The GED Social Studies essay question was eliminated on March 1, 2016. For Social Studies practice questions visit our GED Social Studies page.
As of 2014, the GED Social Studies section, along with the entire GED exam, has undergone a change in format. The new exam is now entirely computer based and the GED Social Studies test is now 90 minutes long and broken down into two sections.
The first section is 65 minutes and consists of multiple choice, fill-in-the-blank, and a few other types of questions. The second section is a 25-minute “Extended Response,” or essay. This may sound intimidating, but remember that the score range on the GED Social Studies section is between 200 and 600, and a minimum of only 410 is required to pass this subtest. So how can you achieve a good score on this new 25-minute “Extended Response” section? Let’s examine some basic tips and strategies:
Learn the directions beforehand. The directions will begin with two documents. They may be presented to you on a single page or on two different tabs. The documents can be a famous quotation, a letter, an excerpt from a political tract, part of a speech, etc. They will always be historical and often the work of notable figures such as Thomas Jefferson or Martin Luther King Jr. Your job is to read and analyze the two documents then read the actual prompt itself. The wording of the prompt will ask you to relate the documents to one another. For example:
“In your response, develop an argument about how the author of the letter reflects the enduing issue expressed by Martin Luther King Jr. in his speech. Incorporate relevant and specific evidence to support your analysis.”
The precise wording of the prompt will change depending on what the two documents are, but your essay must ALWAYS discuss both documents. Knowing this will save you some time on the directions!
Understand the format, and what your job is. The topics you’ll see on the GED essay will include civics and government, United States history, basic economic theory, and geography. If these are not areas in which you are comfortable, it would be a good idea to read a high school-level US History textbook prior to taking the exam. Topics that appear frequently include:
- Founding Fathers and American Democracy
- Revolutionary War
- Manifest Destiny
- The Civil War
- The Great Depression
- Civil Rights
- The Cold War
According to the official GED website, you job is to “analyze arguments and use evidence found within brief excerpts from primary and secondary source texts.” We can divide the expectation the essay scorers have for a perfect essay into three “traits”:
- Creation of Arguments and Use of Evidence
- Development of Ideas and Organizational Structure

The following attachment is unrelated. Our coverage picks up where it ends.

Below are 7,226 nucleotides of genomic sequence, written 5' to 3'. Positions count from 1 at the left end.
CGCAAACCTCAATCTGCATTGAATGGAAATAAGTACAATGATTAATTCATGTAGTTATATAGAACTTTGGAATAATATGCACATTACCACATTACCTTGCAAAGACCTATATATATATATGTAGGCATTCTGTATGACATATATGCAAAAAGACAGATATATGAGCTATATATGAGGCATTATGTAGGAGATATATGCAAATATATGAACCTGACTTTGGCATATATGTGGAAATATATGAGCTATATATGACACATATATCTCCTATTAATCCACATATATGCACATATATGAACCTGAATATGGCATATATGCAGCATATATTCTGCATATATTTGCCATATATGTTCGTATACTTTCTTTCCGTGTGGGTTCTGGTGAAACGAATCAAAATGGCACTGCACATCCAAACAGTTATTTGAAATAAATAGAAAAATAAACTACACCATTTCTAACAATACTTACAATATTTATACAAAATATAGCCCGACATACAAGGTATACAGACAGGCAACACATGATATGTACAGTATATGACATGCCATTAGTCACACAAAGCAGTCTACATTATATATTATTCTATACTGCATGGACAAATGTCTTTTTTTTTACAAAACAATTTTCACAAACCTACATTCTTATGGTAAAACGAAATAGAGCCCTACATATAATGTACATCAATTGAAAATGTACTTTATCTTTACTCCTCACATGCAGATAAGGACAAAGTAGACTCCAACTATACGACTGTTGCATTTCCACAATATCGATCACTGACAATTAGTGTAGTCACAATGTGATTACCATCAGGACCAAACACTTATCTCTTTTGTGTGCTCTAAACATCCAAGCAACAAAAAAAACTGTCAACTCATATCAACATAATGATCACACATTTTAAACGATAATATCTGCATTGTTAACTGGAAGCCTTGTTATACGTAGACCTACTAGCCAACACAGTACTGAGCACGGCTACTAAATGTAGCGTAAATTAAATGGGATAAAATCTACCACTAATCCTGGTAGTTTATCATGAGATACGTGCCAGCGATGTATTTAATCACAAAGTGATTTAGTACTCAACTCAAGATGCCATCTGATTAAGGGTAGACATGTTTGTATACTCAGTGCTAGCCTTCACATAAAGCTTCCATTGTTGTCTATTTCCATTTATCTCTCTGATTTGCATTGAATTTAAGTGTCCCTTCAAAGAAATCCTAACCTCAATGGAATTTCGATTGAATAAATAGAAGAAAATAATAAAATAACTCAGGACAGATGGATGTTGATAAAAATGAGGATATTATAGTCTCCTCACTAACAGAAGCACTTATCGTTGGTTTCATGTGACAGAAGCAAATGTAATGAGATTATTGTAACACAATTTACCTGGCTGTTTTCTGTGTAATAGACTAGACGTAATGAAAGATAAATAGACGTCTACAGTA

- Clarity and Command of Standard English Conventions
It’s important to have a plan for pacing. You only have 25-minutes to write your essay, and that is plenty of time if you pace yourself properly. Here’s a three step guide to achieving a strong score:
Step 1 – Plan (5 minutes)
You must carefully read and analyze the two documents, since they are the foundation of your essay. Do NOT skim them and then rush to start writing. You need to allow at least 5 minutes to read and absorb all the presented information and plan what you’re going to say. Aim for a five-paragraph structure: one introductory paragraph, three body paragraphs, and one concluding paragraph. Some questions to answer during the “planning” phase:
- What Social Studies topics do these two documents have in common? How do they compare or contrast?
- What is my thesis statement?
- What three major points will I make to support it?
- What pieces of evidence from each document will I use to support each point?
Step 2 – Write It! (18 minutes)
Once you’ve got a careful plan of action, it’s time to produce the essay. 18 minutes may not sound like a long time, but your introductory and concluding paragraphs do not need to be longer than 2-3 sentences. You’ll have at least 4 minutes to write each body paragraph, and that is plenty of time to state your major point, support it with evidence, and reiterate how it supports your thesis.
Step 3 – Proofread (2 minutes)
Make sure you watch the clock and give yourself at least 2 minutes to re-read what you wrote, correcting any spelling or punctuation errors, and added transition words or phrases to help clarify the meaning. This is where you will boost your essay’s clarity. Just 2 minutes of proofreading could earn you an extra point!
Remember: You MUST practice writing at least 2 or 3 Social Studies essays before you take your GED. Even if you are a very strong writer, make sure to time yourself so you can comfortably complete your essay in 25-minutes.